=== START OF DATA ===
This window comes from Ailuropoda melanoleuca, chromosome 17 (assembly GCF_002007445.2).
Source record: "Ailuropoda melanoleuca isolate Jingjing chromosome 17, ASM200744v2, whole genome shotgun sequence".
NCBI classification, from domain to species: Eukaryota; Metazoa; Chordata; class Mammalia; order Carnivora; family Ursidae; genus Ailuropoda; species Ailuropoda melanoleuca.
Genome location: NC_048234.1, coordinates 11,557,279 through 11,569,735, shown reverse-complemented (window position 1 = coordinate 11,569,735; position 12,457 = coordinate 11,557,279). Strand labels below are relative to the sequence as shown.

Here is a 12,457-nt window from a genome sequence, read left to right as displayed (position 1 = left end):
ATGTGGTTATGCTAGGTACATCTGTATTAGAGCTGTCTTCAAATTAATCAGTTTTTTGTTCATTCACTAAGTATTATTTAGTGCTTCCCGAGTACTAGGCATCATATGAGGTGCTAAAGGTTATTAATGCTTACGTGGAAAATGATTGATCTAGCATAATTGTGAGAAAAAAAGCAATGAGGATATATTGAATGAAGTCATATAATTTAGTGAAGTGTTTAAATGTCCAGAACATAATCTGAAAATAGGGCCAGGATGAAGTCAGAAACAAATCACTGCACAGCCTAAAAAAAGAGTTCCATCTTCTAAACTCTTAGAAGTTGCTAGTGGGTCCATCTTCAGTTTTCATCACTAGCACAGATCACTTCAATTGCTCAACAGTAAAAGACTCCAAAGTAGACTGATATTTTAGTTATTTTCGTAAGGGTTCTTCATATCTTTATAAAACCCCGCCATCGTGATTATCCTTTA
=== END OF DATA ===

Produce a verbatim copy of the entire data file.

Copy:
This window comes from Ailuropoda melanoleuca, chromosome 17 (assembly GCF_002007445.2).
Source record: "Ailuropoda melanoleuca isolate Jingjing chromosome 17, ASM200744v2, whole genome shotgun sequence".
NCBI classification, from domain to species: Eukaryota; Metazoa; Chordata; class Mammalia; order Carnivora; family Ursidae; genus Ailuropoda; species Ailuropoda melanoleuca.
Genome location: NC_048234.1, coordinates 11,557,279 through 11,569,735, shown reverse-complemented (window position 1 = coordinate 11,569,735; position 12,457 = coordinate 11,557,279). Strand labels below are relative to the sequence as shown.

Here is a 12,457-nt window from a genome sequence, read left to right as displayed (position 1 = left end):
ATGTGGTTATGCTAGGTACATCTGTATTAGAGCTGTCTTCAAATTAATCAGTTTTTTGTTCATTCACTAAGTATTATTTAGTGCTTCCCGAGTACTAGGCATCATATGAGGTGCTAAAGGTTATTAATGCTTACGTGGAAAATGATTGATCTAGCATAATTGTGAGAAAAAAAGCAATGAGGATATATTGAATGAAGTCATATAATTTAGTGAAGTGTTTAAATGTCCAGAACATAATCTGAAAATAGGGCCAGGATGAAGTCAGAAACAAATCACTGCACAGCCTAAAAAAAGAGTTCCATCTTCTAAACTCTTAGAAGTTGCTAGTGGGTCCATCTTCAGTTTTCATCACTAGCACAGATCACTTCAATTGCTCAACAGTAAAAGACTCCAAAGTAGACTGATATTTTAGTTATTTTCGTAAGGGTTCTTCATATCTTTATAAAACCCCGCCATCGTGATTATCCTTTA